Got an email yesterday from an old friend. He runs some radio stations for Clear Channel and just got back from Atlanta where he saw Roy H. Williams present his research on generational swings and how to ride the pendulum. We’re planning on presenting the material in a 90-minute entertaining fashion for free to small and medium-sized business owners in central Missouri later this summer. If you’d like a private showing for your company, let me know.
You know how hard it is to get a standing ovation from 500 PD’s? Highlight of
the conference, bar none.
‘PD’ stands for Program Director – the people responsible for the content you hear on your local radio stations. He left Atlanta a very happy person.
This week’s Monday Morning Memo:
you ever noticed how unhappy people always want to share their
unhappiness with you? It may come in the form of a whine, a complaint,
a rant, or sanctimonious "constructive criticism," but come it most
The thing to remember when an unhappy person begins spraying
unhappiness is this: It’s not really about you. It’s about them. And
the wounds they carry. So try not to internalize it.
Do you remember the Jewish father played by Roberto Benigni in Life is Beautiful?
He illustrated the idea that happiness can be chosen in spite of
unhappy circumstances; you are not a product of your environment. You
are a product of your choices.
Even weirder than unhappy people wanting to share their unhappiness
with you is the fact that happy people generally keep their happiness
to themselves. Why are we like this?
I have a theory about leaving tips on tables at restaurants: the size
of the tip isn’t really an expression of your judgment regarding the
quality of service you’ve received. It’s an expression of your
generosity, the bigness of your heart. It’s not really about the waiter
or waitress. It’s about you.
This idea can be especially fun when you receive truly abominable
service. That’s when you can leave a tip that’s totally over the top
and then smile all the way to your car as you contemplate all the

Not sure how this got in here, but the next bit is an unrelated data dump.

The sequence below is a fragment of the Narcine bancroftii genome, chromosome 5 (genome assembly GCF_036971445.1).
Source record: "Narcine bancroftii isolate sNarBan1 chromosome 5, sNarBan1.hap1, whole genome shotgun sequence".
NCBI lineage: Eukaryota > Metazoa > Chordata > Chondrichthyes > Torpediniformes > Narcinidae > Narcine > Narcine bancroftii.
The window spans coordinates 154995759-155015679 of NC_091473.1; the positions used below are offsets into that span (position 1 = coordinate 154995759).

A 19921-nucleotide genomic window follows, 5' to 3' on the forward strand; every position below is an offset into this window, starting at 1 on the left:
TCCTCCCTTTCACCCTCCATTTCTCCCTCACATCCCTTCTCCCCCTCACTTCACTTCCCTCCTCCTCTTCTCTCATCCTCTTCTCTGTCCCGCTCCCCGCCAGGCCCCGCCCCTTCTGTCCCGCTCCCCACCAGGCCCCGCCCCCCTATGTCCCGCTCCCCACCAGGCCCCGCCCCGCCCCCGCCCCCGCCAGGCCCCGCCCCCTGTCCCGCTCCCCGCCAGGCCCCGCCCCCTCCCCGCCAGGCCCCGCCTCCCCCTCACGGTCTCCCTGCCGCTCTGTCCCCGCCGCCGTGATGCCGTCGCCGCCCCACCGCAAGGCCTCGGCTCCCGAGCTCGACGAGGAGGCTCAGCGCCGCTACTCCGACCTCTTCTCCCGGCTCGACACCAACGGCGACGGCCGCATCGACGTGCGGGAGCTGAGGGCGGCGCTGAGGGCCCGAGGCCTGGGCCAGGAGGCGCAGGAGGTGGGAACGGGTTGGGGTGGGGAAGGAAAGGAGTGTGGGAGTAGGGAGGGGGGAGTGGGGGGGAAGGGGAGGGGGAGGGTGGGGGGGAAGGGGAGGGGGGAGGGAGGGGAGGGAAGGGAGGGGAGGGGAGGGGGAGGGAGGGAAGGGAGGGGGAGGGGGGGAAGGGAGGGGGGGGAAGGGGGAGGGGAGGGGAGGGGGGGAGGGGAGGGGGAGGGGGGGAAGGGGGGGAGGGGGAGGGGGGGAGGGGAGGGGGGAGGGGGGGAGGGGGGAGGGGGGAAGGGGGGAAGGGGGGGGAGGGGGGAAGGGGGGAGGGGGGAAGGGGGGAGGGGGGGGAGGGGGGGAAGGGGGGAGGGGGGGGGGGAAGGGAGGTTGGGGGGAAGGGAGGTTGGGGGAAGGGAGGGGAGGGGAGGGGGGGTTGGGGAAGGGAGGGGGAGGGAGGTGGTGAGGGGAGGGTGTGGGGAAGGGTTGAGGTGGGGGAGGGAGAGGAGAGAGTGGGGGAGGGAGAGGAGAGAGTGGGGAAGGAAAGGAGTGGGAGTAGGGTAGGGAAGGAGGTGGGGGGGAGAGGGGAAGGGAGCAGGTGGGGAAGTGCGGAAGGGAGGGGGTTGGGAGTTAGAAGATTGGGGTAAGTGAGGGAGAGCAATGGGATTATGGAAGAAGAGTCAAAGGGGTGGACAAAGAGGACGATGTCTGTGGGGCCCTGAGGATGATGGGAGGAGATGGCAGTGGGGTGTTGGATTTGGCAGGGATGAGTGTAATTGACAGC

different ways the story might end:
1. The waiter, recognizing the tip as a gesture of love, pulls
himself together and has a much-improved day, giving everyone
exceptional service. Your ray of sunshine touches 276 lives before it
fades into the memory of yesterday.
2. The waiter, misinterpreting the tip as proof that it doesn’t
really matter whether or not he does a good job, continues his slacker
attitude and reaps the life of mediocrity he deserves. But sometimes,
late at night, he is haunted by the memory of the strange day he
received a 20 dollar tip for serving a 7 dollar sandwich. What was that
3. The waiter, shamed by the monster tip he knows he didn’t
deserve, assumes it must have been meant for the cook. Your gift has
now triggered a crisis of conscience. Will the waiter pass the tip
along to the cook and grow as a human being? Or will he "steal" it and
forever know himself to be a thief?
4. The waiter, desperately needing the extra cash, accepts the
tip as a gift from God. Congratulations, you are now an angel, God’s
messenger, a finger of His divine hand.
5. The waiter, truly stupid, believes he deserves the tip and
pockets it with bravado. Let him have his sad moment of glory. There
won’t be many like it in his life.
The bottom line is this: People need love. Especially when they do not
deserve it. And in the words of Iome Sylvarresta, "Love isn’t something
you feel. It’s something you give."
Do something good today for a person who has done nothing to deserve
it. Better yet, do something good for someone you don’t even like.
I promise you’ll have a better day.
Roy H. Williams
PS – Peter Nevland and Paul Finley have a new flash animated video. Check it out.
PPS – The Monday Memo is now available as an auditory MP3. Look to the
column at the left and you should see – just below this week’s featured
product – an icon to click to hear this week’s memo as read by the
author. You’ll also find some of the older memos available in audio
format in the archives. We’ll be reading and adding more of the old
memos as time permits, so keep an eye on the Monday Memo archives.